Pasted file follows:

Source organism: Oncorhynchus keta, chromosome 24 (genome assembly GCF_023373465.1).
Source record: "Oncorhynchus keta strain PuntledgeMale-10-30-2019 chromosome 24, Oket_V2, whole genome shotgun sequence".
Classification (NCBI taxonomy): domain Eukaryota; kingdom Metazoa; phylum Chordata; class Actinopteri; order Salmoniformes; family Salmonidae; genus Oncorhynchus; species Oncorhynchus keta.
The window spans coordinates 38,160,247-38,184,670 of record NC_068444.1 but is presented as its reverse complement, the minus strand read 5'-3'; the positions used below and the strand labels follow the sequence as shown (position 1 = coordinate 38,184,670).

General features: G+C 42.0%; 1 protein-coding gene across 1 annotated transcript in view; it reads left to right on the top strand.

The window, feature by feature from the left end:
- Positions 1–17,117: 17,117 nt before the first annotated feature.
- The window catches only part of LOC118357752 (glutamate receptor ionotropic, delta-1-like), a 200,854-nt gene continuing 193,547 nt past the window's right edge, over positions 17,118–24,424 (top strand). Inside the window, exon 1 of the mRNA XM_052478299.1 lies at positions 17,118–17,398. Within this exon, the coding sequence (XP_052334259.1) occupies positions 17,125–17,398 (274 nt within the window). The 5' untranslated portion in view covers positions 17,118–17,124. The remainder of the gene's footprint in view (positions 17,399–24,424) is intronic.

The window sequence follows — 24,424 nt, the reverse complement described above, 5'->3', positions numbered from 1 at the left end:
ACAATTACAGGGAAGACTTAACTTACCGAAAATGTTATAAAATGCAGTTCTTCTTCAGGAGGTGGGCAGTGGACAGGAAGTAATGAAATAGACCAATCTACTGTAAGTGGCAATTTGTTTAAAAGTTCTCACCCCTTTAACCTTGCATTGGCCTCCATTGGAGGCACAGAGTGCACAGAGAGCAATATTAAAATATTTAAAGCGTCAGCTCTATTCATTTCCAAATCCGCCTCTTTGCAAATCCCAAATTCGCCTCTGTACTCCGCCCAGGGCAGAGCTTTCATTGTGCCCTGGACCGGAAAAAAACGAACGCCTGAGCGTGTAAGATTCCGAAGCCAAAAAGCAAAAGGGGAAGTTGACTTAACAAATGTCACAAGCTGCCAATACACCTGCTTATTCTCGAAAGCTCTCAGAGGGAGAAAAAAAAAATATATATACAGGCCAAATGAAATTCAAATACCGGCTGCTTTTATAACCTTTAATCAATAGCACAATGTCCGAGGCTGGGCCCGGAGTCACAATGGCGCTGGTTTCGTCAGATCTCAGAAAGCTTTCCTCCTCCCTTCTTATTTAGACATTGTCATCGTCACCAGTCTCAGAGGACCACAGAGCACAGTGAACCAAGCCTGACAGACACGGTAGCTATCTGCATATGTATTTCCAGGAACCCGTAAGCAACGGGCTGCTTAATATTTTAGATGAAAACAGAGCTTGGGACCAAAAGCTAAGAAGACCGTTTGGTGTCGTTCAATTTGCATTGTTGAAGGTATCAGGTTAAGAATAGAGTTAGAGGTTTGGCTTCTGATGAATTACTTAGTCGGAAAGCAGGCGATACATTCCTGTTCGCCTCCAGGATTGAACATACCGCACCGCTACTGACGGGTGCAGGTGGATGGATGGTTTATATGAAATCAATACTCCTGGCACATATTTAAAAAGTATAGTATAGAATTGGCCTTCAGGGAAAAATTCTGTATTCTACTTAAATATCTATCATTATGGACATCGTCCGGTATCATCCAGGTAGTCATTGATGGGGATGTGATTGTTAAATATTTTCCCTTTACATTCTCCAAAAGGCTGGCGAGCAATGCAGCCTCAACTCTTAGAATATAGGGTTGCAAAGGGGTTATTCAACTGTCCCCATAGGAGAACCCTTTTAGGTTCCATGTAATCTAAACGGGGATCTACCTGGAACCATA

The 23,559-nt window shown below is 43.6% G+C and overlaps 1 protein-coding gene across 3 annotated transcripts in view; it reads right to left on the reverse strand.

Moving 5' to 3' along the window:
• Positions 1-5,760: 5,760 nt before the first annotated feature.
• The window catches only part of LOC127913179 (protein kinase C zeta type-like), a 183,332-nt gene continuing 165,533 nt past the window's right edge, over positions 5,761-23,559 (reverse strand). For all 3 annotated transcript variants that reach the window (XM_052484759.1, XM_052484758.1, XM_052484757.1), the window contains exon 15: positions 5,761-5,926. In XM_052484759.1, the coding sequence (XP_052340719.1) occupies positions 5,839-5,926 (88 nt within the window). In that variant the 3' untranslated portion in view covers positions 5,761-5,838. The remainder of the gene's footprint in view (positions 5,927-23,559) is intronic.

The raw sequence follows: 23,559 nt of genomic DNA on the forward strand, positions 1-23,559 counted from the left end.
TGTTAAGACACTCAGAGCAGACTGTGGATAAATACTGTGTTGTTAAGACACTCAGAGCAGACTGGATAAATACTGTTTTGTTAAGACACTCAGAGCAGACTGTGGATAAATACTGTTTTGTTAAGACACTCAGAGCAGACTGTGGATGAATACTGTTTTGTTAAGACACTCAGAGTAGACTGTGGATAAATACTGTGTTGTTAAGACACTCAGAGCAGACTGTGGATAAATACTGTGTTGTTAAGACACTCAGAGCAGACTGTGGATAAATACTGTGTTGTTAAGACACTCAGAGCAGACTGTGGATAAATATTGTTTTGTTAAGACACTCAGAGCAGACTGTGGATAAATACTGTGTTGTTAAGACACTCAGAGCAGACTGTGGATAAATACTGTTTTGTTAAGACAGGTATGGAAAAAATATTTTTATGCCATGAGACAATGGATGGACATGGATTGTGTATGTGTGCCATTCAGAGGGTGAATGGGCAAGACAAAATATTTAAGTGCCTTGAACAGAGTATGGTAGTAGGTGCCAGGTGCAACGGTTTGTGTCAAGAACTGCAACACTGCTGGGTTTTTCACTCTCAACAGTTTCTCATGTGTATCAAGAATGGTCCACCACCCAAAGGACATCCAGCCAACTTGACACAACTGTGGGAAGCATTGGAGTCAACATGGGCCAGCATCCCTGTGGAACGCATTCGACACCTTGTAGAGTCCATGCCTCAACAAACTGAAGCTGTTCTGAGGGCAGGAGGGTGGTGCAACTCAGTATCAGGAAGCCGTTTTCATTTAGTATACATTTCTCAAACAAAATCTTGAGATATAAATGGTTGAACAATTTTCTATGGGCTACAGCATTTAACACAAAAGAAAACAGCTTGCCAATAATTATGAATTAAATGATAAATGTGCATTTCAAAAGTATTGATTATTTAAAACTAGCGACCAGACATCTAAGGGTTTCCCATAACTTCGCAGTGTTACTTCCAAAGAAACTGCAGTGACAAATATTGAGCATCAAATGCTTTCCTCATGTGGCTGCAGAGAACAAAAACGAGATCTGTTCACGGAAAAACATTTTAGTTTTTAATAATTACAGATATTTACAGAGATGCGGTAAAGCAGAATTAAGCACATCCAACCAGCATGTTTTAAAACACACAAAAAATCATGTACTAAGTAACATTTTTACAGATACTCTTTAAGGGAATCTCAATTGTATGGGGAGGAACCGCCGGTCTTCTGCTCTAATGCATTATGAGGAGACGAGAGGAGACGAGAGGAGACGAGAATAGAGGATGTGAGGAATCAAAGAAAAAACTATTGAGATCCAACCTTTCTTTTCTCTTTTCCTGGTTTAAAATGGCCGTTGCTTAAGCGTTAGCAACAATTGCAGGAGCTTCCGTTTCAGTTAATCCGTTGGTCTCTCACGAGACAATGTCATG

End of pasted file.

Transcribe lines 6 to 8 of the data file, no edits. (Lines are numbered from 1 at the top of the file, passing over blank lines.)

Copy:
The window, feature by feature from the left end:
- Positions 1–17,117: 17,117 nt before the first annotated feature.
- The window catches only part of LOC118357752 (glutamate receptor ionotropic, delta-1-like), a 200,854-nt gene continuing 193,547 nt past the window's right edge, over positions 17,118–24,424 (top strand). Inside the window, exon 1 of the mRNA XM_052478299.1 lies at positions 17,118–17,398. Within this exon, the coding sequence (XP_052334259.1) occupies positions 17,125–17,398 (274 nt within the window). The 5' untranslated portion in view covers positions 17,118–17,124. The remainder of the gene's footprint in view (positions 17,399–24,424) is intronic.